PENSIONER groups have largely welcomed the Abbott government's new approach to the aged pension, but repeated their calls for a holistic review of retirement incomes on Thursday.
Social Services Minister Scott Morrison on Thursday revealed a raft of changes to ensuring those who had prepared for retirement, and could afford to go without a pension, would do so.
He said the pension was a "safety net, not a superannuation scheme" and the government's planned changes represented a compromise on last year's controversial pension cuts.
The changes will mean more than 230,000 asset-rich part-pensioners will have their pensions cut, while those with fewer means can expect a small boost in next week's budget.
If the Senate accepts the changes across the gamut of aged pensioners, the move would save the government some $2.4 billion over the next four years.
While most pensioners will not be better or worse off, the measures will affect those at the top and bottom of the wealth scale, depending on their superannuation income and assets.
About 170,000 with few assets in those groups can expect up to $30 extra a fortnight, while changes to the asset test will also move about 50,000 pensioners from the part-pension to the full pension.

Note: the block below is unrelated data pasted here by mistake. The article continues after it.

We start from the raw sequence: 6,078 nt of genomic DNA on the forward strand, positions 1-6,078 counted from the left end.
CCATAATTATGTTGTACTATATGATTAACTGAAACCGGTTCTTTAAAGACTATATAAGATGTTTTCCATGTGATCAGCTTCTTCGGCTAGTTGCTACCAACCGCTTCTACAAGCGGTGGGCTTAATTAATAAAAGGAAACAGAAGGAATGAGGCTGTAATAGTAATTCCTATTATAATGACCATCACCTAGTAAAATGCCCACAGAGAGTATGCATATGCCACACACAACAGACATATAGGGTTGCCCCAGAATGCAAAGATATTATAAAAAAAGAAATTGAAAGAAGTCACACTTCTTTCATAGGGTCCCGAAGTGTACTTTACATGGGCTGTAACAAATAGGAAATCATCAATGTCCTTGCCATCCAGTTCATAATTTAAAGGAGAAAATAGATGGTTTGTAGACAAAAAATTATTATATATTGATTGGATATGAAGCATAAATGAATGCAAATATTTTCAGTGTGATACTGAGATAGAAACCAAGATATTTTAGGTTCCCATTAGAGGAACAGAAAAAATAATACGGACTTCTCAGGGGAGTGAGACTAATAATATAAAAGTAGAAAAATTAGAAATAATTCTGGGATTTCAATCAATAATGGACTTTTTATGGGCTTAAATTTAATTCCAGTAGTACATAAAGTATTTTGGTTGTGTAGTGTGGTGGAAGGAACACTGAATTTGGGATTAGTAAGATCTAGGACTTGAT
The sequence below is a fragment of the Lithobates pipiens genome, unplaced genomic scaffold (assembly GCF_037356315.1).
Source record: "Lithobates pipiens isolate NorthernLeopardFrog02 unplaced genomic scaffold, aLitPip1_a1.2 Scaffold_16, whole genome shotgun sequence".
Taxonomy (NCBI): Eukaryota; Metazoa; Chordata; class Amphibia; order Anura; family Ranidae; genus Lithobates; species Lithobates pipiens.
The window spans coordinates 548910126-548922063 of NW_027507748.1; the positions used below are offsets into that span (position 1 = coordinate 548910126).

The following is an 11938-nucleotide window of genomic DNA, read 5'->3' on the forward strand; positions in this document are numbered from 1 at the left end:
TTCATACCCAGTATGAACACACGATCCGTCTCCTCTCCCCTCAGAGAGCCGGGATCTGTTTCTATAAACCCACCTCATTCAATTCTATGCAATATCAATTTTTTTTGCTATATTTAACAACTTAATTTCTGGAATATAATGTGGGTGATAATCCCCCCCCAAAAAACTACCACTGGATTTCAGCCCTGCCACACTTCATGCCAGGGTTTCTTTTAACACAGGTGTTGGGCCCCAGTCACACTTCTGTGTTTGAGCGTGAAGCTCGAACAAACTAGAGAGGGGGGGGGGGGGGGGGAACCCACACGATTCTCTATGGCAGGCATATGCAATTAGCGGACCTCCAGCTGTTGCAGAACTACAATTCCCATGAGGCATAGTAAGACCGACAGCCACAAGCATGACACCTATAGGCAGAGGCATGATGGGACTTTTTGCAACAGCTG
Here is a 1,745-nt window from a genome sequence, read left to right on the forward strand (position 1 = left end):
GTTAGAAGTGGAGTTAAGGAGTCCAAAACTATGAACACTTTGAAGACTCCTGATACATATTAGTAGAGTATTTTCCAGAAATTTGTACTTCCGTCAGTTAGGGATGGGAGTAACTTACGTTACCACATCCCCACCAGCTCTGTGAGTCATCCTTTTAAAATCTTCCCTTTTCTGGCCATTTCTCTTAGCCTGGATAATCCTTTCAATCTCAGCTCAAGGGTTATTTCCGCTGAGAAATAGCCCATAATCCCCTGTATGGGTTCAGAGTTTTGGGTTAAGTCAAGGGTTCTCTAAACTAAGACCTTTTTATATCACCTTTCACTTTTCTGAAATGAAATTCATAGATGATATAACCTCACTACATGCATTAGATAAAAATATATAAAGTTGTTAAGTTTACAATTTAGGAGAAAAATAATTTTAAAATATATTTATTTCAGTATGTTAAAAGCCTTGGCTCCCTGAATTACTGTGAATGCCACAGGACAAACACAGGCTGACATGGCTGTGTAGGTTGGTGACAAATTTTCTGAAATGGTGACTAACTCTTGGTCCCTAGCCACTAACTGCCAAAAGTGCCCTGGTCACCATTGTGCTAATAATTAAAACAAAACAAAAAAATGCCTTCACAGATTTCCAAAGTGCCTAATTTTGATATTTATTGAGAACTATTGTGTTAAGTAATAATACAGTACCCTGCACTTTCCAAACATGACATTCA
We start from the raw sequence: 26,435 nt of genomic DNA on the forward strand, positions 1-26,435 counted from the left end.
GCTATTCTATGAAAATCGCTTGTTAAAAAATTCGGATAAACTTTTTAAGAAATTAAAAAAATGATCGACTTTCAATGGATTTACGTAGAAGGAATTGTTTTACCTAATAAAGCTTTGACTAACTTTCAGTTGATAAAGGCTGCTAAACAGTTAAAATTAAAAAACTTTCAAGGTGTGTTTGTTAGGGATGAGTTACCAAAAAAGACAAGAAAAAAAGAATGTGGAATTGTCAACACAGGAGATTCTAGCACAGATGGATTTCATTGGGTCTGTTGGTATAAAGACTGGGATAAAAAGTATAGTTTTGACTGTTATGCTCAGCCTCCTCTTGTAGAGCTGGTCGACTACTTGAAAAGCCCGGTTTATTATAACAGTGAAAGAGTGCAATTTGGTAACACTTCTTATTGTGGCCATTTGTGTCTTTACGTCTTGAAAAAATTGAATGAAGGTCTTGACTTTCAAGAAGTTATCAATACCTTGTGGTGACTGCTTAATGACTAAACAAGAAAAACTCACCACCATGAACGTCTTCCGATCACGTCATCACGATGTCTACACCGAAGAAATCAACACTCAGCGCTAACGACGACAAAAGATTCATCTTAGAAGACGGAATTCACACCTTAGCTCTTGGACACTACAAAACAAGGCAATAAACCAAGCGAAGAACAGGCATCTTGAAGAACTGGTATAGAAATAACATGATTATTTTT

Those with more than $823,000 in assets would see their part-pensions reduced or removed, while a further 91,000 would be unable to claim the pension at all.
While Council of the Ageing chief executive Ian Yates said the proposals were a "better place to start", changes needed to be scrutinised as part of a broader review.
"As the Federal Treasurer and Social Services Minister have been saying publicly, whenever you pull one lever in the retirement incomes space you create consequences elsewhere, some known, some unintended," he said.
"It's important these are properly explored and given full consideration."
The Greens publicly backed the council's call for a review, while Labor leader Bill Shorten hit out at the government's changes, saying the proposals created only more uncertainty.
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